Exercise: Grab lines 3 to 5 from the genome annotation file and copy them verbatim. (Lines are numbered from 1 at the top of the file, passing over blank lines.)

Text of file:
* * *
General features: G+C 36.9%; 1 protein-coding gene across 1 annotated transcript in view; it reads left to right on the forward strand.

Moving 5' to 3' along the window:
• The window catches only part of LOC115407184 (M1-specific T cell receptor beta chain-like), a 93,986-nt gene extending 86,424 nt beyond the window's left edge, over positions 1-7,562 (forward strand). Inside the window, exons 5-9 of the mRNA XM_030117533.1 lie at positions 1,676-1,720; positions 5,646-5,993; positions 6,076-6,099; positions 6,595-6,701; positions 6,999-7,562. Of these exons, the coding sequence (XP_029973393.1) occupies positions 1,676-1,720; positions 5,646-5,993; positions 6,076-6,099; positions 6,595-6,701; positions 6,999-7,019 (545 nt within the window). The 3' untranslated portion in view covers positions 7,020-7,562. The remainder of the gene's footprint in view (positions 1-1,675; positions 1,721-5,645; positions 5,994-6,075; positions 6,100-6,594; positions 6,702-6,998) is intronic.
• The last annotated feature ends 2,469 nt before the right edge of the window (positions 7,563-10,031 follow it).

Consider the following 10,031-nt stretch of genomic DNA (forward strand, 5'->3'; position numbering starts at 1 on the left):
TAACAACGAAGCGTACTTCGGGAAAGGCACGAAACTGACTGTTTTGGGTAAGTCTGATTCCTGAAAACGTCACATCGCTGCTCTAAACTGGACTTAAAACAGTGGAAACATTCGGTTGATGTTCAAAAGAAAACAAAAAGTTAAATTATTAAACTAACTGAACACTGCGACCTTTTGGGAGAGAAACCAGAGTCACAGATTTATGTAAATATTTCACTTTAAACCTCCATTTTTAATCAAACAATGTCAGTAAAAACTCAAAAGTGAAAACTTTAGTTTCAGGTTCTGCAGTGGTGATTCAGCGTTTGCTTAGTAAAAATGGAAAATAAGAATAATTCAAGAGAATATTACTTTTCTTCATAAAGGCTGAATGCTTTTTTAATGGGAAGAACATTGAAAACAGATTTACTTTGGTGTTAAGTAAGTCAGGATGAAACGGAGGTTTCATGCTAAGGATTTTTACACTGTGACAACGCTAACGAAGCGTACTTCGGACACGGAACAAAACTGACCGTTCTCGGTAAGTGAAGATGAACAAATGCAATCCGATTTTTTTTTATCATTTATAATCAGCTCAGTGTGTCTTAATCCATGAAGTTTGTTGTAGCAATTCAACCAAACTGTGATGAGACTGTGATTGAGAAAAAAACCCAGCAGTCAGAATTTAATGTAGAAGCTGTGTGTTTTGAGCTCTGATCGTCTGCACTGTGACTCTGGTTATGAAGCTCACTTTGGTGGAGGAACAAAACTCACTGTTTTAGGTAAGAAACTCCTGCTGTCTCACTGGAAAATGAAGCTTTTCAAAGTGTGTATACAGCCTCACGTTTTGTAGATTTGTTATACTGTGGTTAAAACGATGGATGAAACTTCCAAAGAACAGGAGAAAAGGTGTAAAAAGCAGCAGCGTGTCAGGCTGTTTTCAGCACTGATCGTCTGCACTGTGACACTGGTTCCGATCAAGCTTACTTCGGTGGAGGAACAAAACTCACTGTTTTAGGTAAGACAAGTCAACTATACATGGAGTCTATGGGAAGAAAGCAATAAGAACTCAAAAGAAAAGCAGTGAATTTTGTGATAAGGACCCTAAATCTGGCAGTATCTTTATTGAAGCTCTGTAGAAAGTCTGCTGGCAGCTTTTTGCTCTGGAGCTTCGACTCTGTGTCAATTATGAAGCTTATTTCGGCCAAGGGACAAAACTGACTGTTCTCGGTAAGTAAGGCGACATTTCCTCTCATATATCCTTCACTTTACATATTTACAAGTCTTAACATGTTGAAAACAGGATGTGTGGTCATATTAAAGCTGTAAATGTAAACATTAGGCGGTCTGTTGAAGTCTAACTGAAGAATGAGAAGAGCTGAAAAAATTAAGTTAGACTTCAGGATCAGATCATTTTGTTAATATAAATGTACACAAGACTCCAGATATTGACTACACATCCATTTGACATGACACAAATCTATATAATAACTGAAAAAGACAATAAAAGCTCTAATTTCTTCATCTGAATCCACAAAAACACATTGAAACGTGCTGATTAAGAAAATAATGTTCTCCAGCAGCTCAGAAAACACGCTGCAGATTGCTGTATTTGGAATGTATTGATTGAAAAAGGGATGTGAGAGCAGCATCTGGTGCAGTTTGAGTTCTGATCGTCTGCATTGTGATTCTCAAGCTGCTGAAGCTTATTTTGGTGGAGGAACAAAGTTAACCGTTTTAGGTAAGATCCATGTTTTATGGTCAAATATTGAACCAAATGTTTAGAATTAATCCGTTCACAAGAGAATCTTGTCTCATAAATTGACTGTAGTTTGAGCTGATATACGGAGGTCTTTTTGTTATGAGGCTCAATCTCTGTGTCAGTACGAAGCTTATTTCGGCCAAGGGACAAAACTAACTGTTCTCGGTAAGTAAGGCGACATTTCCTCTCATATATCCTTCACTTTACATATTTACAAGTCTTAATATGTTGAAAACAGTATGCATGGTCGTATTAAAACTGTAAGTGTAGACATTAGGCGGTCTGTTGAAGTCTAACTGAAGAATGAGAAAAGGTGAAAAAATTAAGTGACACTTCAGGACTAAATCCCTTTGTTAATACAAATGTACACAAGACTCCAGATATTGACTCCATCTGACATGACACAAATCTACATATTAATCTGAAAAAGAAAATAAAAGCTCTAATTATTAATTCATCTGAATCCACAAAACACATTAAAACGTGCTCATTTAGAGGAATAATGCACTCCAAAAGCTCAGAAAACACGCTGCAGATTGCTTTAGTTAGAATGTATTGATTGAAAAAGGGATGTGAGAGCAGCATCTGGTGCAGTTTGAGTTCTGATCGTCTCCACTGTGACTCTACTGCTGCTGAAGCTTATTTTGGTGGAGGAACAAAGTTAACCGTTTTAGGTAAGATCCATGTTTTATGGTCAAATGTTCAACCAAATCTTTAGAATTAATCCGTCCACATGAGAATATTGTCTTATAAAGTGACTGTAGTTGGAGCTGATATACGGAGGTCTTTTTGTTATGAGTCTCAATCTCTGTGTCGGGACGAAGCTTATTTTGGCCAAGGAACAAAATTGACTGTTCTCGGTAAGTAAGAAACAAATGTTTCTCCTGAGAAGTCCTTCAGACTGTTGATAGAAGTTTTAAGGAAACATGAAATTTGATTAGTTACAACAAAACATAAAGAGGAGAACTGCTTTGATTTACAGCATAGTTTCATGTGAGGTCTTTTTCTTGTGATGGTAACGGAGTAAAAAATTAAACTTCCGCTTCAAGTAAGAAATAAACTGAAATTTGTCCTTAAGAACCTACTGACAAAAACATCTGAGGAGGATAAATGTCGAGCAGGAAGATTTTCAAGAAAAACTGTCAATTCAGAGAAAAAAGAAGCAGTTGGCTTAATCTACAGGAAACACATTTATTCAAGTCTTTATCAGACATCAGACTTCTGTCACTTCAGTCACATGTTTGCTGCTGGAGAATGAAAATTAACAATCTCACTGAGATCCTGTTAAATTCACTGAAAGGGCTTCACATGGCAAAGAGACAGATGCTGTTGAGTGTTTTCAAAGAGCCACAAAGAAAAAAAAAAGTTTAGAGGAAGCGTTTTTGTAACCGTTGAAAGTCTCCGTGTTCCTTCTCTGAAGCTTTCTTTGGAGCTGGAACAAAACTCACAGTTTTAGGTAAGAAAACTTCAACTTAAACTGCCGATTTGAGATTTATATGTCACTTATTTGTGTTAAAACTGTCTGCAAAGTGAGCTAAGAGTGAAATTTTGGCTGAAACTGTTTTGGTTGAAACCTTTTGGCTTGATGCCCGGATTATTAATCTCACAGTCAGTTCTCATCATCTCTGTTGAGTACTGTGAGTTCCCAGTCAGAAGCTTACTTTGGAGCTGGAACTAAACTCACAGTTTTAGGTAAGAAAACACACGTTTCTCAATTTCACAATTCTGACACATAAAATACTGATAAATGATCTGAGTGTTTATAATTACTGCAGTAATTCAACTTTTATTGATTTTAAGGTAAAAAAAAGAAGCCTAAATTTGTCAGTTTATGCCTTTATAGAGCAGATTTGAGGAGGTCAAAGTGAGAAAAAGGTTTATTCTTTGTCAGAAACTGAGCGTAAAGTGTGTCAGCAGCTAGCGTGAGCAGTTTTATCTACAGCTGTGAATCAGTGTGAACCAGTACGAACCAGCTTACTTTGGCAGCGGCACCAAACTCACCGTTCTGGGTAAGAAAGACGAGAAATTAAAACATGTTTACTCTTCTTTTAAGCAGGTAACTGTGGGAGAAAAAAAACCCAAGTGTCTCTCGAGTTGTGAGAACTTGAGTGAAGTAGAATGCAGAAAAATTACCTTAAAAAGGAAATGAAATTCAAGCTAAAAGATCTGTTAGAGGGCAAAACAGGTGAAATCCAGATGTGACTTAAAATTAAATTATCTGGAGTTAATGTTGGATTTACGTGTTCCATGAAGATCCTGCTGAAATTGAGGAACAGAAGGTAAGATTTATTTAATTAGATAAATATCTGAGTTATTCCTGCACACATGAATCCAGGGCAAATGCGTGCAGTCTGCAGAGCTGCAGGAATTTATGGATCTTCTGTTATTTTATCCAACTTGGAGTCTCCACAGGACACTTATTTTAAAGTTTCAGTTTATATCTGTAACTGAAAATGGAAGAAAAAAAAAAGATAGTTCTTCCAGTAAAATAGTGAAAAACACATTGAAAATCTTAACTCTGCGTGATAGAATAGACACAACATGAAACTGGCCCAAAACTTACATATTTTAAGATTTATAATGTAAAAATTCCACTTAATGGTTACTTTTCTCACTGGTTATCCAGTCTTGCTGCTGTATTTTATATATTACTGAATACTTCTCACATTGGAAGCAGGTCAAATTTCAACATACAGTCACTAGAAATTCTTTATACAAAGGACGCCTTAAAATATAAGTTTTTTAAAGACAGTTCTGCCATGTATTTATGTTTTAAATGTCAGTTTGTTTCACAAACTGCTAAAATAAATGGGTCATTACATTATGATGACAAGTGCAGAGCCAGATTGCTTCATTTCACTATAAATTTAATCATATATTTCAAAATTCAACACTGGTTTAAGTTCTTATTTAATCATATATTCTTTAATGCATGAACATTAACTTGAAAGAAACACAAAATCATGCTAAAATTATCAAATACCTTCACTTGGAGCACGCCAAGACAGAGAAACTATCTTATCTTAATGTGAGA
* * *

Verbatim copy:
• The window catches only part of LOC115407184 (M1-specific T cell receptor beta chain-like), a 93,986-nt gene extending 86,424 nt beyond the window's left edge, over positions 1-7,562 (forward strand). Inside the window, exons 5-9 of the mRNA XM_030117533.1 lie at positions 1,676-1,720; positions 5,646-5,993; positions 6,076-6,099; positions 6,595-6,701; positions 6,999-7,562. Of these exons, the coding sequence (XP_029973393.1) occupies positions 1,676-1,720; positions 5,646-5,993; positions 6,076-6,099; positions 6,595-6,701; positions 6,999-7,019 (545 nt within the window). The 3' untranslated portion in view covers positions 7,020-7,562. The remainder of the gene's footprint in view (positions 1-1,675; positions 1,721-5,645; positions 5,994-6,075; positions 6,100-6,594; positions 6,702-6,998) is intronic.
• The last annotated feature ends 2,469 nt before the right edge of the window (positions 7,563-10,031 follow it).

Consider the following 10,031-nt stretch of genomic DNA (forward strand, 5'->3'; position numbering starts at 1 on the left):